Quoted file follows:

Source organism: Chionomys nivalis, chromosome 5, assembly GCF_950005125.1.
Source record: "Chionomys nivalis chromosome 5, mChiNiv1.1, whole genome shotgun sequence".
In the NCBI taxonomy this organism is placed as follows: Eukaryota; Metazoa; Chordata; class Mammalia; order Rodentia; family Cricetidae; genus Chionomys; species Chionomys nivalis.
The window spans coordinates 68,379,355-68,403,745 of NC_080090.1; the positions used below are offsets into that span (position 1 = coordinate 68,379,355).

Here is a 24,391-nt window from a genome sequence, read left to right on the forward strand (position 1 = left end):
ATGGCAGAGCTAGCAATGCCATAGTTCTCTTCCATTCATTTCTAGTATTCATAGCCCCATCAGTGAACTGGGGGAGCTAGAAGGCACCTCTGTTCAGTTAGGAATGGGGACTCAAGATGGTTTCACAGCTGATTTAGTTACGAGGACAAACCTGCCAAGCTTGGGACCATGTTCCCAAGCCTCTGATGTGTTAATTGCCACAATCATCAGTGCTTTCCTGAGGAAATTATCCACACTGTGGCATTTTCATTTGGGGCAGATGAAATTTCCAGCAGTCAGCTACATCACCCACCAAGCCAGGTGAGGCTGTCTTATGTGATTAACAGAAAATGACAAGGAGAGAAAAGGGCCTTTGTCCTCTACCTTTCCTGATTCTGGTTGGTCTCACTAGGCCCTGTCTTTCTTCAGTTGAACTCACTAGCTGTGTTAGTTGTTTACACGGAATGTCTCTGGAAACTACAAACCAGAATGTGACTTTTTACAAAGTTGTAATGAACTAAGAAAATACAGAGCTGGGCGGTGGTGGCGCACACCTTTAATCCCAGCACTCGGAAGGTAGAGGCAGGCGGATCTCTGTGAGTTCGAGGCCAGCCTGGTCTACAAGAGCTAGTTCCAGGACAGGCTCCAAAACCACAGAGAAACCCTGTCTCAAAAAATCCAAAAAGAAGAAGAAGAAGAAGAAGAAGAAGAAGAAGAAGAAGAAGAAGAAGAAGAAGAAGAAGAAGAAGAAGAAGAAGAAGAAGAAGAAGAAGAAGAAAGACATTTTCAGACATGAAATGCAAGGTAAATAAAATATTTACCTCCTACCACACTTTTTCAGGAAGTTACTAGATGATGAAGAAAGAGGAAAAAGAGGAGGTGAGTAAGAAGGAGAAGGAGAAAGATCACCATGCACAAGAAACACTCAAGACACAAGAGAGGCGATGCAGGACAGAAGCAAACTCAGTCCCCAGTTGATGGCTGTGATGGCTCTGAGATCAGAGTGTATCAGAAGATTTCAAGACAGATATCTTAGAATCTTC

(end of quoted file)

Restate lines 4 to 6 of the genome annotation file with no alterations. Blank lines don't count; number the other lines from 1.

The window spans coordinates 68,379,355-68,403,745 of NC_080090.1; the positions used below are offsets into that span (position 1 = coordinate 68,379,355).

Here is a 24,391-nt window from a genome sequence, read left to right on the forward strand (position 1 = left end):
ATGGCAGAGCTAGCAATGCCATAGTTCTCTTCCATTCATTTCTAGTATTCATAGCCCCATCAGTGAACTGGGGGAGCTAGAAGGCACCTCTGTTCAGTTAGGAATGGGGACTCAAGATGGTTTCACAGCTGATTTAGTTACGAGGACAAACCTGCCAAGCTTGGGACCATGTTCCCAAGCCTCTGATGTGTTAATTGCCACAATCATCAGTGCTTTCCTGAGGAAATTATCCACACTGTGGCATTTTCATTTGGGGCAGATGAAATTTCCAGCAGTCAGCTACATCACCCACCAAGCCAGGTGAGGCTGTCTTATGTGATTAACAGAAAATGACAAGGAGAGAAAAGGGCCTTTGTCCTCTACCTTTCCTGATTCTGGTTGGTCTCACTAGGCCCTGTCTTTCTTCAGTTGAACTCACTAGCTGTGTTAGTTGTTTACACGGAATGTCTCTGGAAACTACAAACCAGAATGTGACTTTTTACAAAGTTGTAATGAACTAAGAAAATACAGAGCTGGGCGGTGGTGGCGCACACCTTTAATCCCAGCACTCGGAAGGTAGAGGCAGGCGGATCTCTGTGAGTTCGAGGCCAGCCTGGTCTACAAGAGCTAGTTCCAGGACAGGCTCCAAAACCACAGAGAAACCCTGTCTCAAAAAATCCAAAAAGAAGAAGAAGAAGAAGAAGAAGAAGAAGAAGAAGAAGAAGAAGAAGAAGAAGAAGAAGAAGAAGAAGAAGAAGAAGAAGAAGAAGAAGAAGAAAGACATTTTCAGACATGAAATGCAAGGTAAATAAAATATTTACCTCCTACCACACTTTTTCAGGAAGTTACTAGATGATGAAGAAAGAGGAAAAAGAGGAGGTGAGTAAGAAGGAGAAGGAGAAAGATCACCATGCACAAGAAACACTCAAGACACAAGAGAGGCGATGCAGGACAGAAGCAAACTCAGTCCCCAGTTGATGGCTGTGATGGCTCTGAGATCAGAGTGTATCAGAAGATTTCAAGACAGATATCTTAGAATCTTC